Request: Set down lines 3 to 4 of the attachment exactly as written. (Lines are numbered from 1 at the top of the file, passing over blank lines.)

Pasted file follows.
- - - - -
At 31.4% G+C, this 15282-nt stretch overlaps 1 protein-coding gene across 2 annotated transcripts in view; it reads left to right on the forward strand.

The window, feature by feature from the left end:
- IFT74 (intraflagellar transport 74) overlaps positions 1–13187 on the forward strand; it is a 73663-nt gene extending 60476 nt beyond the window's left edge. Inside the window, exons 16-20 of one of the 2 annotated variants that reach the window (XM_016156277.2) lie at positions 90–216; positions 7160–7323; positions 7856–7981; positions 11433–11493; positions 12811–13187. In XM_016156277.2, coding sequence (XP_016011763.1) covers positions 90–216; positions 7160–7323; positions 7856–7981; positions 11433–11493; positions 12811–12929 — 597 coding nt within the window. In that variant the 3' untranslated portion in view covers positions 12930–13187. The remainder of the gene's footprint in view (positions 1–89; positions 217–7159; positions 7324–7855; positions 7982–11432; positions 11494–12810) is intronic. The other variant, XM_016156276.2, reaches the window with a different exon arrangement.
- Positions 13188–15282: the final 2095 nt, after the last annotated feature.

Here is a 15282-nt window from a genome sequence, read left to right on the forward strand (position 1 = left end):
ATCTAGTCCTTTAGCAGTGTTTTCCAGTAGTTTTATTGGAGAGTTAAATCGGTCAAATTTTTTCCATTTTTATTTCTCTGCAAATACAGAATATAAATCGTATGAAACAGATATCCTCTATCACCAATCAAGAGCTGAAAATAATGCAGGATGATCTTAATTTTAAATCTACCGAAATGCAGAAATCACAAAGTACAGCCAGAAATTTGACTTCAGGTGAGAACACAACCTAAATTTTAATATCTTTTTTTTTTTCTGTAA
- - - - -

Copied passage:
- IFT74 (intraflagellar transport 74) overlaps positions 1–13187 on the forward strand; it is a 73663-nt gene extending 60476 nt beyond the window's left edge. Inside the window, exons 16-20 of one of the 2 annotated variants that reach the window (XM_016156277.2) lie at positions 90–216; positions 7160–7323; positions 7856–7981; positions 11433–11493; positions 12811–13187. In XM_016156277.2, coding sequence (XP_016011763.1) covers positions 90–216; positions 7160–7323; positions 7856–7981; positions 11433–11493; positions 12811–12929 — 597 coding nt within the window. In that variant the 3' untranslated portion in view covers positions 12930–13187. The remainder of the gene's footprint in view (positions 1–89; positions 217–7159; positions 7324–7855; positions 7982–11432; positions 11494–12810) is intronic. The other variant, XM_016156276.2, reaches the window with a different exon arrangement.
- Positions 13188–15282: the final 2095 nt, after the last annotated feature.